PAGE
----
Dutch Cancer Society grant to study how fatty liver disease can contribute to liver cancer

Delilah Hendriks, researcher from the Organoid group, Oncode researcher, and affiliated group leader at the Princess Máxima Center (the Máxima Center), has received a Young Investigator Grant from the Dutch Cancer Society (KWF). Together with researchers from the Maxima Center, University Medical Center Utrecht (UMC Utrecht), and Avans, she will study how fatty liver disease can lead to liver cancer. Additionally, they will look into the early stages of liver cancer in order to identify how metabolic changes in mutated liver cells can lead to cancer development.

Fatty liver disease is a condition that causes a build-up of excess fat cells in the liver. The disease can be caused by many factors, mainly metabolic factors and obesity, and it is a risk factor for liver cancer. At the moment roughly 30% of the global population are suffering from some type of fatty liver disease. The number of people affected is currently rising at an alarming rate, with incidence even increasing in young children. This means that more and more people will suffer from the disease in the future and it is also expected that the number of liver cancer cases will go up as a result. Hendriks mentions: “The lack of human-relevant models has hampered our understanding of the human disease biology.” Therefore, it is unclear what exactly causes the increased susceptibility to liver cancer and how best to treat liver cancer that arises from fatty liver disease.

Will human liver organoids provide a better study model?

With the grant, Hendriks will work together with Benedetta Artegiani (the Máxima Center), Ruben van Boxtel (the Máxima Center), Maria Rodriguez Colman (UMC Utrecht), and Jos Brouwers (Avans) to look into how fatty liver disease changes the liver. They will use human liver organoids, which function as 3D mini livers and mimic the shape and function of an actual liver. The researchers will model fatty liver disease in the organoids in order to study how the condition affects the liver cells. Hendriks says: “We are eager to discover signs of cellular transformation and to then start to understand the underlying mechanisms of how fatty liver disease can result in liver cancer.”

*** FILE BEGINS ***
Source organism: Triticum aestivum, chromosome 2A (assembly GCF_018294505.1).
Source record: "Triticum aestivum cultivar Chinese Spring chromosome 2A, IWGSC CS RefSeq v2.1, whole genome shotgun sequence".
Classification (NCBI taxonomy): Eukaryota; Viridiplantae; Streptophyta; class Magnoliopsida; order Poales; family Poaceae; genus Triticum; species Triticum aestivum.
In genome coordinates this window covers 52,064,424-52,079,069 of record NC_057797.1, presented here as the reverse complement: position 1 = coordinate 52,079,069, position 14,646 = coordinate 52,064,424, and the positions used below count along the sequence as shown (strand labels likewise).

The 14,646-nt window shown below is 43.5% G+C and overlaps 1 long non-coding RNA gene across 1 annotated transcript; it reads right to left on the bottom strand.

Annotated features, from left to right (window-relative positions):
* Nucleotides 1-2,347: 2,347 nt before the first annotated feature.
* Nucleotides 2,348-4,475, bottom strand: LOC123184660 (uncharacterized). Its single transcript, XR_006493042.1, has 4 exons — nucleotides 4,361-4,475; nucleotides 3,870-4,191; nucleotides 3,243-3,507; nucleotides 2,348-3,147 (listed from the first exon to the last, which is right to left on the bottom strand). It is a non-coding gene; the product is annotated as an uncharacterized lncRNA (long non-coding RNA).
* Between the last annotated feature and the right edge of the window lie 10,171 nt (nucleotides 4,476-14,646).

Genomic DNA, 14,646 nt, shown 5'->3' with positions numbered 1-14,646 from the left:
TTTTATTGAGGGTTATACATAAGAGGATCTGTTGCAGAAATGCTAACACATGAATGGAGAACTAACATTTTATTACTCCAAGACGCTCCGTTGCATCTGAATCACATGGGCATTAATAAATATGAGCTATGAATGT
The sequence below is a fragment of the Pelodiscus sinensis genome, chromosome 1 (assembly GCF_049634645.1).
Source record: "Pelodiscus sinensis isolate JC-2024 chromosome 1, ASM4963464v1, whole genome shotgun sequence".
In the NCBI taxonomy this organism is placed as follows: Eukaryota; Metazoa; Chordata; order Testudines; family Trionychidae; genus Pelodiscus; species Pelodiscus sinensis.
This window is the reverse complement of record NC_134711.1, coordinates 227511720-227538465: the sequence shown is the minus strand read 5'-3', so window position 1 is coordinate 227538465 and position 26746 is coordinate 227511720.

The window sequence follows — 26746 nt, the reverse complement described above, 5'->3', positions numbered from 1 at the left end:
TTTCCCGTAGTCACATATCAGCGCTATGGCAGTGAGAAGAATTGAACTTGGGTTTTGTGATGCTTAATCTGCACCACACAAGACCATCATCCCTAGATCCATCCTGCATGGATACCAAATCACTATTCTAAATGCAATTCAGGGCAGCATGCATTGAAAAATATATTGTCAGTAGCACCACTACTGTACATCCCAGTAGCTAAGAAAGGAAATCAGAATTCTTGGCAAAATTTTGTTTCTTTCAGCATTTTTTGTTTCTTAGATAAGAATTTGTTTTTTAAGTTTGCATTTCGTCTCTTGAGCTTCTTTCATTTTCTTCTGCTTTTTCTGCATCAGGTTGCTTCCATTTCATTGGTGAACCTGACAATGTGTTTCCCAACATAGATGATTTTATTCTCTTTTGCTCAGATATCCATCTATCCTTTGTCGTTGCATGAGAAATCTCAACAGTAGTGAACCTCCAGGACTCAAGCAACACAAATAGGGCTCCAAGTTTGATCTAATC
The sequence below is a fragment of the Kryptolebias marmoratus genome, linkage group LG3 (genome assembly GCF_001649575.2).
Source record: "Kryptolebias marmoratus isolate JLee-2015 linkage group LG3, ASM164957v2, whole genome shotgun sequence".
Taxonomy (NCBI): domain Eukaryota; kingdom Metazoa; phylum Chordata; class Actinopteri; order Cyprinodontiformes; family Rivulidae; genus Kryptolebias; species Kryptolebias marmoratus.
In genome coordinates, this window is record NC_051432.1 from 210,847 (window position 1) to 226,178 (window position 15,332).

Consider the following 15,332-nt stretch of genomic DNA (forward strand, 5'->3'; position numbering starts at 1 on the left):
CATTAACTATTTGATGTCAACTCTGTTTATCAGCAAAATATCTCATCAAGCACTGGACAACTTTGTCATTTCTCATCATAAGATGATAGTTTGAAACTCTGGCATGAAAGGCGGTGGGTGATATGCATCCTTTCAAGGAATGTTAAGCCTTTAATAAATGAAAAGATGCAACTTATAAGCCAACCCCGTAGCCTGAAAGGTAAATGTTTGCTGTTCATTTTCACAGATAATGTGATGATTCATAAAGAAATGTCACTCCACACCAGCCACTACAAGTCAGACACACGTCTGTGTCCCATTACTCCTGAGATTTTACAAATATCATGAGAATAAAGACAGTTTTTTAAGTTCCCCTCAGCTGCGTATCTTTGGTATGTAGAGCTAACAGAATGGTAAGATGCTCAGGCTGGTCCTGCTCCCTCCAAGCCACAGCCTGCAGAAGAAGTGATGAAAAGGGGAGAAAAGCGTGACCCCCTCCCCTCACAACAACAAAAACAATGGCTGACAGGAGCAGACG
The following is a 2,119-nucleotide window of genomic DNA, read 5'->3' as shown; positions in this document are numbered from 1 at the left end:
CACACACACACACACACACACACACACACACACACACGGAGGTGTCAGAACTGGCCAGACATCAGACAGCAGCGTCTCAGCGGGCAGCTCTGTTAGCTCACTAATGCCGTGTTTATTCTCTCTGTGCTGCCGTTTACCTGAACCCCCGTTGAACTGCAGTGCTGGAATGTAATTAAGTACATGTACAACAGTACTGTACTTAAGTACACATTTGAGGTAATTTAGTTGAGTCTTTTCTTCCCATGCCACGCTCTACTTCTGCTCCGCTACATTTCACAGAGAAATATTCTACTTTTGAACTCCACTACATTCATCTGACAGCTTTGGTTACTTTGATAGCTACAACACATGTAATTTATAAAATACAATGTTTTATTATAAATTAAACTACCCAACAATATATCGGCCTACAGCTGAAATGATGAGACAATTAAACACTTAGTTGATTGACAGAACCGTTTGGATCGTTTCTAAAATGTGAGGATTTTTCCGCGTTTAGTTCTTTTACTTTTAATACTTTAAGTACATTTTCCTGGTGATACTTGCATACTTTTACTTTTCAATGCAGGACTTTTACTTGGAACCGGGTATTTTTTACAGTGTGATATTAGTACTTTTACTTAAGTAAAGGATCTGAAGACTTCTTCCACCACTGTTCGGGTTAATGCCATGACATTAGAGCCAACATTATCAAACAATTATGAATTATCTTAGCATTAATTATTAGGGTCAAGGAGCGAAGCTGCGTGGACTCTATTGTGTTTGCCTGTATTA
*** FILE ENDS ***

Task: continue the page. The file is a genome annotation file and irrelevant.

Changing the metabolism of cells can result in cancer

Many causes of fatty liver disease are related to our metabolism, examples of these include obesity and diabetes. In these cases, the metabolism of the liver cells is affected. Therefore, the researchers want to study how metabolic changes can lead to liver cancer development. They want to make use of the gene editing technique CRISPR/Cas, to introduce mutations which simulate the early stages of liver cancer. This permits them to study how the mutations can result in metabolic changes in the liver cells, and how these alterations can lead to cancer. This could eventually lead to the discovery of novel biomarkers or drug therapies.

More about KWF grants

The KWF is investing a total of 10.9 million euros across 17 new studies that focus on fundamental questions in the oncology field. 8 of these 17 studies have been selected from the proceeds of Alpe d’HuZes. The full financing decision can be found on the website of the Ducth Cancer Society (only in Dutch). This research project, led by Hendriks, received a Young Investigator KWF grant which is meant as a stepping stone for young researchers to work towards their own research line within the cancer field.

Delilah Hendriks.

Source: Hubrecht Institute